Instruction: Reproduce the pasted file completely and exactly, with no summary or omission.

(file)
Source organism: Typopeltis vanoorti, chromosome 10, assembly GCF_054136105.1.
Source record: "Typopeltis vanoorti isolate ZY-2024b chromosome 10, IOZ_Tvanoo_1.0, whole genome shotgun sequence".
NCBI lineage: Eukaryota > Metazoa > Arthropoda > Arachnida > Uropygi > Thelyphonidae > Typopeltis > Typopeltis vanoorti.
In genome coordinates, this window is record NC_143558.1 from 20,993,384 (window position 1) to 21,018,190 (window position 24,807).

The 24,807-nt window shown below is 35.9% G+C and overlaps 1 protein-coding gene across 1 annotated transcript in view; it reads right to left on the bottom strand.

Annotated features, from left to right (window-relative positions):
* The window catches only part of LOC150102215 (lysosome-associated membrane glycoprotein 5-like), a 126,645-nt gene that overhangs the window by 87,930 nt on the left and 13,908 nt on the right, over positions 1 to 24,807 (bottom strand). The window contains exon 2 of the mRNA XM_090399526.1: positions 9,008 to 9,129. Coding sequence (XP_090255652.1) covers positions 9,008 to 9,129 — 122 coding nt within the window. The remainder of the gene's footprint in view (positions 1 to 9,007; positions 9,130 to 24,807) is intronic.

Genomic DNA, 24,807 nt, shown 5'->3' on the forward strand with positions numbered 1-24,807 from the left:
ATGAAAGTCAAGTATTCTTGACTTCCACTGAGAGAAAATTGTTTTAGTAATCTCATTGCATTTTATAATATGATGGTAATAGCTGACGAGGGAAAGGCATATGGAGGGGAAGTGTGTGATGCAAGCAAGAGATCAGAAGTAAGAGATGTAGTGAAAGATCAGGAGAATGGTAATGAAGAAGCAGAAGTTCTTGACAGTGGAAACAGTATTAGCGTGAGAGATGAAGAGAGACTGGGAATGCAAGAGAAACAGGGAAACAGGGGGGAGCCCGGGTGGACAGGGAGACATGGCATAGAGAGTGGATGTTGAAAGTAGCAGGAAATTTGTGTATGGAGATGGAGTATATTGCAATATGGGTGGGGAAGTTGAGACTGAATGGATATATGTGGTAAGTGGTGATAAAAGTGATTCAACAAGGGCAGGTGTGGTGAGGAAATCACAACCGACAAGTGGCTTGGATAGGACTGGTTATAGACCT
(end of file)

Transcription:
Source organism: Typopeltis vanoorti, chromosome 10, assembly GCF_054136105.1.
Source record: "Typopeltis vanoorti isolate ZY-2024b chromosome 10, IOZ_Tvanoo_1.0, whole genome shotgun sequence".
NCBI lineage: Eukaryota > Metazoa > Arthropoda > Arachnida > Uropygi > Thelyphonidae > Typopeltis > Typopeltis vanoorti.
In genome coordinates, this window is record NC_143558.1 from 20,993,384 (window position 1) to 21,018,190 (window position 24,807).

The 24,807-nt window shown below is 35.9% G+C and overlaps 1 protein-coding gene across 1 annotated transcript in view; it reads right to left on the bottom strand.

Annotated features, from left to right (window-relative positions):
* The window catches only part of LOC150102215 (lysosome-associated membrane glycoprotein 5-like), a 126,645-nt gene that overhangs the window by 87,930 nt on the left and 13,908 nt on the right, over positions 1 to 24,807 (bottom strand). The window contains exon 2 of the mRNA XM_090399526.1: positions 9,008 to 9,129. Coding sequence (XP_090255652.1) covers positions 9,008 to 9,129 — 122 coding nt within the window. The remainder of the gene's footprint in view (positions 1 to 9,007; positions 9,130 to 24,807) is intronic.

Genomic DNA, 24,807 nt, shown 5'->3' on the forward strand with positions numbered 1-24,807 from the left:
ATGAAAGTCAAGTATTCTTGACTTCCACTGAGAGAAAATTGTTTTAGTAATCTCATTGCATTTTATAATATGATGGTAATAGCTGACGAGGGAAAGGCATATGGAGGGGAAGTGTGTGATGCAAGCAAGAGATCAGAAGTAAGAGATGTAGTGAAAGATCAGGAGAATGGTAATGAAGAAGCAGAAGTTCTTGACAGTGGAAACAGTATTAGCGTGAGAGATGAAGAGAGACTGGGAATGCAAGAGAAACAGGGAAACAGGGGGGAGCCCGGGTGGACAGGGAGACATGGCATAGAGAGTGGATGTTGAAAGTAGCAGGAAATTTGTGTATGGAGATGGAGTATATTGCAATATGGGTGGGGAAGTTGAGACTGAATGGATATATGTGGTAAGTGGTGATAAAAGTGATTCAACAAGGGCAGGTGTGGTGAGGAAATCACAACCGACAAGTGGCTTGGATAGGACTGGTTATAGACCT